Sonic Explorer

Composer Judith Shatin is winning acclaim with her inventive music.

Peter Schaaf

Sonic Explorer

Judith Shatin

Composer Judith Shatin, a professor of music at the University of Virginia for 31 years, jokes that specializing in a particular musical genre might have been the “sane” approach to her career. Instead, she has opted to create music for practically every genre—orchestra, choral, chamber, solo instrument, voice, film, electronic—and while that decision has made her life hectic, it has also helped to burnish her reputation as a prolific and accomplished contemporary music composer.

In recent months, several diverse groups have performed Shatin pieces, highlighting her versatility. Last October her Stringing the Bow for orchestra was performed by the String Orchestra of Brooklyn, in Brooklyn, New York. Last December her new choral work, The Jumblies, based on the work of Edward Lear, was given its world premier by the Peninsula Women’s Chorus in Menlo Park and Palo Alto, California. This year, on January 21, her composition Cherry Blossom and a Wrapped Thing: After Hokusai, for amplified clarinet and multichannel electronics, will be performed at the Japanese Institute in Cologne, Germany and recorded by Deutschlandfunk. Shatin calls it “a very delicate piece” inspired by the famed Japanese printmaker Katsushika Hokusai. No wonder a writer for the Pytheas Center for Contemporary Music described Shatin as a “sonic explorer.” In a 2007 review of a Shatin piece performed at the Corcoran Gallery, a Washington Post critic called her music “highly inventive… hugely enjoyable….”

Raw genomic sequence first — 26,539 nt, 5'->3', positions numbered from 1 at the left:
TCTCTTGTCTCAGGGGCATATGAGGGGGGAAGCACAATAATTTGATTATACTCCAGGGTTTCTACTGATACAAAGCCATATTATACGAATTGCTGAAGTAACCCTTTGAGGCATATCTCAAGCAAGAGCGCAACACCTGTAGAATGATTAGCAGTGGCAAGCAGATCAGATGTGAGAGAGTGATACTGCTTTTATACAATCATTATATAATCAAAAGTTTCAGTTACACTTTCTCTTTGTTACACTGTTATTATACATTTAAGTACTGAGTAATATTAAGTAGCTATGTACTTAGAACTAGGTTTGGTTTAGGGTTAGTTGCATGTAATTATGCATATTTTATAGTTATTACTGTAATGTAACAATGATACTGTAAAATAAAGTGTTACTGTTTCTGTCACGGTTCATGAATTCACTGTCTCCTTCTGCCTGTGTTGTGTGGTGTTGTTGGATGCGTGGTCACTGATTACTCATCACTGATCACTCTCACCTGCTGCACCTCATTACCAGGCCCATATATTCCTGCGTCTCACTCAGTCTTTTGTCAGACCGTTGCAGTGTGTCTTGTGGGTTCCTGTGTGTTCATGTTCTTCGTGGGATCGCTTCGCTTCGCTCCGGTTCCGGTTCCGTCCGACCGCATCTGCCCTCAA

While Shatin likes to push boundaries, she can also tackle more conventional themes. Last year also saw the premier of her Jefferson: In His Own Words, for narrator and orchestra. The first two performances were by the Illinois Symphony, with Bill Kurtis as narrator. (It was also performed by both the Charlottesville and University Symphony Orchestra and the Richmond Symphony Orchestra.) Shatin also recently composed the music for Rotunda—a film about the UVA landmark by filmmaker Robert Arnold.

“I love the collaborative process,” says Shatin, who notes that most of her work is commissioned. “But if I have a desire to compose a piece and I don’t have a commission, I don’t let that stop me.” She says that a lot of people assume that making electronic music is easy and quick, but it’s just the opposite. “You can spend huge amounts of time exploring timbral space before zeroing in on what is actually usable.”

Want to hear some Shatin music? Three of her works will be performed in the National Gallery of Art in D.C. on March 16 and 17 as part of a 70th anniversary celebration of that institution’s rotunda. One piece is electronic, one is for saxophone and the last is what she says is “a new piece for percussion and for percussion robots created by UVA graduate students.” Now that is cutting edge.

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